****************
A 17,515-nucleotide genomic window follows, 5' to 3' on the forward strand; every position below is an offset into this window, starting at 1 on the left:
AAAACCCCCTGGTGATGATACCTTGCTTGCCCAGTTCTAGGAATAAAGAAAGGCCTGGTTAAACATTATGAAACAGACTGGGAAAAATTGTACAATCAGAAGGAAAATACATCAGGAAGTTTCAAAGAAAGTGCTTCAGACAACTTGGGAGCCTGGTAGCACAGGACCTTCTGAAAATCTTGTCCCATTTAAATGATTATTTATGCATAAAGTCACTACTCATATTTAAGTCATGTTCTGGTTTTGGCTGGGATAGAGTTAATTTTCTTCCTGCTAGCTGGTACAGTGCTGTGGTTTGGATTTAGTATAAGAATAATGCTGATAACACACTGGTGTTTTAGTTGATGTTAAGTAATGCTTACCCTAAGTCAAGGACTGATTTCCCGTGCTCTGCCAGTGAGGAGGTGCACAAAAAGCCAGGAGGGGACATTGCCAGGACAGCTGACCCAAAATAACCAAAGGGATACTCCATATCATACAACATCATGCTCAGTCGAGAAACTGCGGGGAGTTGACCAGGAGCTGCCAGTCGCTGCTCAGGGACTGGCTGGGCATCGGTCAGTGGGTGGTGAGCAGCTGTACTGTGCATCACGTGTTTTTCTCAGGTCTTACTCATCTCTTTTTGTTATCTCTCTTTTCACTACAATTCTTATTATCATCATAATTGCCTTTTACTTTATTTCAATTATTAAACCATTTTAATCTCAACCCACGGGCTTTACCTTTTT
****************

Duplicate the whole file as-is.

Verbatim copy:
A 17,515-nucleotide genomic window follows, 5' to 3' on the forward strand; every position below is an offset into this window, starting at 1 on the left:
AAAACCCCCTGGTGATGATACCTTGCTTGCCCAGTTCTAGGAATAAAGAAAGGCCTGGTTAAACATTATGAAACAGACTGGGAAAAATTGTACAATCAGAAGGAAAATACATCAGGAAGTTTCAAAGAAAGTGCTTCAGACAACTTGGGAGCCTGGTAGCACAGGACCTTCTGAAAATCTTGTCCCATTTAAATGATTATTTATGCATAAAGTCACTACTCATATTTAAGTCATGTTCTGGTTTTGGCTGGGATAGAGTTAATTTTCTTCCTGCTAGCTGGTACAGTGCTGTGGTTTGGATTTAGTATAAGAATAATGCTGATAACACACTGGTGTTTTAGTTGATGTTAAGTAATGCTTACCCTAAGTCAAGGACTGATTTCCCGTGCTCTGCCAGTGAGGAGGTGCACAAAAAGCCAGGAGGGGACATTGCCAGGACAGCTGACCCAAAATAACCAAAGGGATACTCCATATCATACAACATCATGCTCAGTCGAGAAACTGCGGGGAGTTGACCAGGAGCTGCCAGTCGCTGCTCAGGGACTGGCTGGGCATCGGTCAGTGGGTGGTGAGCAGCTGTACTGTGCATCACGTGTTTTTCTCAGGTCTTACTCATCTCTTTTTGTTATCTCTCTTTTCACTACAATTCTTATTATCATCATAATTGCCTTTTACTTTATTTCAATTATTAAACCATTTTAATCTCAACCCACGGGCTTTACCTTTTT